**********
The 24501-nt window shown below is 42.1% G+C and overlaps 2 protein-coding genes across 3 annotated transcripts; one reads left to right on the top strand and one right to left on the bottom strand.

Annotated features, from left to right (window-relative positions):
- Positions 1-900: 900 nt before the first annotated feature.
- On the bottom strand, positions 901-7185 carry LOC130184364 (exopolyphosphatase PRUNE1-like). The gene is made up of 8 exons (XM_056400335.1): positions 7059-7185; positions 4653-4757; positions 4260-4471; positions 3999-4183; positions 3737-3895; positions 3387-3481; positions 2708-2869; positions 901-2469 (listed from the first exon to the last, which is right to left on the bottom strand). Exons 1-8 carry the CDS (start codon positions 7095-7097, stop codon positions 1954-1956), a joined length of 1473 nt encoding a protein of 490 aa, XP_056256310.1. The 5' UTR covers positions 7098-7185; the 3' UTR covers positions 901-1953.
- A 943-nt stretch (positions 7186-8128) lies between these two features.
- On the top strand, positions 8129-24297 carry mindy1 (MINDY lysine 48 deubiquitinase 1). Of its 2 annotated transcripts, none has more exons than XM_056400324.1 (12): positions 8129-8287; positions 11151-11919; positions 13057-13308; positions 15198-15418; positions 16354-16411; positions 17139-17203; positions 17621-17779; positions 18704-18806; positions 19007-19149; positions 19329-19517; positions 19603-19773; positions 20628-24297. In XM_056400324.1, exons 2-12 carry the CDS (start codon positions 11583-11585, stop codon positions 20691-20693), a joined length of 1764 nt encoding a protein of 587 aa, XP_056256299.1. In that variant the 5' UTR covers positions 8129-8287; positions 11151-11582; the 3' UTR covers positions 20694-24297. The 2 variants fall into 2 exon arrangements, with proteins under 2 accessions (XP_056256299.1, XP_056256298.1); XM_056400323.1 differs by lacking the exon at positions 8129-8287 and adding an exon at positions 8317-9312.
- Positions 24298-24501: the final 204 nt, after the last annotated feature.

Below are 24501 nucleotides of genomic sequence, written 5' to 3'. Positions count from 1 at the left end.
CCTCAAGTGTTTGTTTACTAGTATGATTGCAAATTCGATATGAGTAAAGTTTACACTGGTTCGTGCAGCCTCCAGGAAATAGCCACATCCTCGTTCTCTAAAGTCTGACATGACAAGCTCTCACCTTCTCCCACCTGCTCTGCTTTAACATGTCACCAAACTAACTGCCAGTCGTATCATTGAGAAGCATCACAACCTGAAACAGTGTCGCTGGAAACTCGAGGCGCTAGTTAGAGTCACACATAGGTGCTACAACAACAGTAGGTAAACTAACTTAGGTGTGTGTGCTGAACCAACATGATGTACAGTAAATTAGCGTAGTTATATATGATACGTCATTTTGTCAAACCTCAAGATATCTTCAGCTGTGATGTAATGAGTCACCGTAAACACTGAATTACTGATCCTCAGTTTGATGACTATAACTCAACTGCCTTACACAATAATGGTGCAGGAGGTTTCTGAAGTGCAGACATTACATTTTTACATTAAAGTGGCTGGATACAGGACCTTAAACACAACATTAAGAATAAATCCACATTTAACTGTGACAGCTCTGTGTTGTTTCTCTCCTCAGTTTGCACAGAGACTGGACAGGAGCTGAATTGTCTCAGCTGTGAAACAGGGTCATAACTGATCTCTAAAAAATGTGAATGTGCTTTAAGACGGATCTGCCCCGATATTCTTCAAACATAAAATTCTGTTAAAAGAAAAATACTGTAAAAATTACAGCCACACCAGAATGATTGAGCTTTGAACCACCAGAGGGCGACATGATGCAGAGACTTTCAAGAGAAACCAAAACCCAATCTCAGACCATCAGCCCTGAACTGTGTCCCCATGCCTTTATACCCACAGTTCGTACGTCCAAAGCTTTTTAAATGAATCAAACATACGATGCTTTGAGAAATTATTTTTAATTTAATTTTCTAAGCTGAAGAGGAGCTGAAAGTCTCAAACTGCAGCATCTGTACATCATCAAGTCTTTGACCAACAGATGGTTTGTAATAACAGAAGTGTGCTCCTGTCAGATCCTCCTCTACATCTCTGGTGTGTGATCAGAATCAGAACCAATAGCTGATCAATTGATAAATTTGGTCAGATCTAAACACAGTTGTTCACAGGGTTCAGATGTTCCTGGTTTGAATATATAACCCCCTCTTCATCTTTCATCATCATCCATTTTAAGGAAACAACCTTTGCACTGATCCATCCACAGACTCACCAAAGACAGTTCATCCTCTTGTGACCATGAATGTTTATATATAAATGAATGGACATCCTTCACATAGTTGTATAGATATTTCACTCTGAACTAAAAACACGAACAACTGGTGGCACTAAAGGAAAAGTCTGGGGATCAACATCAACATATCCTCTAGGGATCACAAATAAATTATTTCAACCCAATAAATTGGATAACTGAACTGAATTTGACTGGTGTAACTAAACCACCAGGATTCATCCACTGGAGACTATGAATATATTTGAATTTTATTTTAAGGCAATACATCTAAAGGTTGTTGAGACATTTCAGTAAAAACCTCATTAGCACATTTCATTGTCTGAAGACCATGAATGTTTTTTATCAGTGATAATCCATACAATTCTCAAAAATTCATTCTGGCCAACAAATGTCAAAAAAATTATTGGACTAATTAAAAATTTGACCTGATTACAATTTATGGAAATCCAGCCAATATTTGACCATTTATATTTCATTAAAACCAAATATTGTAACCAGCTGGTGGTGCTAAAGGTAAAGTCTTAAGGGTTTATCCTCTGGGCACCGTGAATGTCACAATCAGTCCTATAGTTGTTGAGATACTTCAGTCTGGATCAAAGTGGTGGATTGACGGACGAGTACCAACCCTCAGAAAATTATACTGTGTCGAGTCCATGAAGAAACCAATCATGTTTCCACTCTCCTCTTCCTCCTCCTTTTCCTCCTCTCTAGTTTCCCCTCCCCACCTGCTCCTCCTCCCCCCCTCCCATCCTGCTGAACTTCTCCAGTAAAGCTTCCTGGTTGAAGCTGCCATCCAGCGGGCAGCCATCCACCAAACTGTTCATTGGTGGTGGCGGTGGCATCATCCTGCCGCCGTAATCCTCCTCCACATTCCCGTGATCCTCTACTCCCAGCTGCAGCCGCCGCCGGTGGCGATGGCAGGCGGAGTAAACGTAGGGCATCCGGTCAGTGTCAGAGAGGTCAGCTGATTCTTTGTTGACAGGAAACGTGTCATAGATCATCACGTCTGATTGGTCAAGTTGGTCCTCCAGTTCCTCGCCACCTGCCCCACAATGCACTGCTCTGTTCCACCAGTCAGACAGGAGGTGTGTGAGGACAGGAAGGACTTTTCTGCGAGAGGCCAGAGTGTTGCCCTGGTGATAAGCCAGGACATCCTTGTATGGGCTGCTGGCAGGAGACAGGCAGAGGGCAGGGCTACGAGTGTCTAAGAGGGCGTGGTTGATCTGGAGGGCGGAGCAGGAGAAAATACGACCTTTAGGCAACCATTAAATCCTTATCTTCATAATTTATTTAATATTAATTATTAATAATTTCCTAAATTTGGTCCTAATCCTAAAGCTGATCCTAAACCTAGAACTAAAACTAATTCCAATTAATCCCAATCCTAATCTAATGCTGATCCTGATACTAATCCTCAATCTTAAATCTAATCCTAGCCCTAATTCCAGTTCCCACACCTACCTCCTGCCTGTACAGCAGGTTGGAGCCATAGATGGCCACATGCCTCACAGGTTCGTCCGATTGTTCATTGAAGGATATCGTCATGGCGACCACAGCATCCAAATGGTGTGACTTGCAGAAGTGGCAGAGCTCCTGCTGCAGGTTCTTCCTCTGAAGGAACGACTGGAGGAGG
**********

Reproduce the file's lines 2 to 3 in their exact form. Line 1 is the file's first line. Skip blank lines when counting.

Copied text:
Annotated features, from left to right (window-relative positions):
- Positions 1-900: 900 nt before the first annotated feature.